No Common Power: Understanding International Relations / Edition 3by Robert J. Lieber
Pub. Date: 01/07/1997
Publisher: Longman Publishing Group
No Common Power's focus on the intrinsic paradox of world politics provides the perfect forum for responding to the dramatic changes that have taken place in the international political system. The book is positioned at the intersection between the world of affairs and the world of ideas to provide an interesting, attention-grabbing approach designed/u>/b>/i>… See more details below
No Common Power's focus on the intrinsic paradox of world politics provides the perfect forum for responding to the dramatic changes that have taken place in the international political system. The book is positioned at the intersection between the world of affairs and the world of ideas to provide an interesting, attention-grabbing approach designed to integrate recent events with key concepts and controversies at the foundation of the international system. The book focuses on conflict in the international system, watersheds in international relations, order and the "anarchical society" and anarchy, order, and constraint. For individuals interested in international relations and policy making.
- Longman Publishing Group
- Publication date:
- Edition description:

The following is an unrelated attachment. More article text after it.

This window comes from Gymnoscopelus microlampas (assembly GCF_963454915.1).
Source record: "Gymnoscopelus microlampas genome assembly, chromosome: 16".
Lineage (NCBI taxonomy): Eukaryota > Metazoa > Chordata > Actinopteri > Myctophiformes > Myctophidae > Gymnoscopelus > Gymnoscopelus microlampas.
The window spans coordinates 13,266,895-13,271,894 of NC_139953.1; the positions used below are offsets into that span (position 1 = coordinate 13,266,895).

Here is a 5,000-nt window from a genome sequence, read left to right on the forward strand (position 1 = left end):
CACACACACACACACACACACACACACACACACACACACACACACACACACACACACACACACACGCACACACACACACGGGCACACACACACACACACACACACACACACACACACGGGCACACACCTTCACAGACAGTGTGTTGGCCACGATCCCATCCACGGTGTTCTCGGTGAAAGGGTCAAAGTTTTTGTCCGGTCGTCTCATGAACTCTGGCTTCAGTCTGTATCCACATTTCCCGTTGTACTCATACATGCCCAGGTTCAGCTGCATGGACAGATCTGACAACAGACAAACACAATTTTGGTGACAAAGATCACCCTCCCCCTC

- Older Edition
- Product dimensions:
- 6.04(w) x 9.13(h) x 0.64(d)
Table of Contents
I. THE CONTEXT OF WORLD POLITICS.
1. Understanding International Relations.
2. The International System and the Modern State.
II. CONFLICT IN THE POSTWAR AND POST-COLD WAR SYSTEMS.
3. The East-West Conflict: Origins.
4. East-West Relations and the End of the Cold War.
5. The North-South Conflict.
6. Nuclear Weapons and World Politics.
III. WATERSHEDS IN TWENTIETH-CENTURY INTERNATIONAL RELATIONS.
7. Interpretations of the Past: 1914 vs. 1938.
8. A Glimpse into the Abyss: The Cuban Missile Crisis.
9. Vietnam and the Limits of Intervention.
10. The Oil Decade and After.
IV. ORDER AND THE "ANARCHICAL SOCIETY."
11. The Cause of War.
12. The Search for Global Order.
13. The Search for Regional Order.
14. The Search for Economic Order.
V. CONCLUSION: ANARCHY, ORDER, AND CONSTRAINT.
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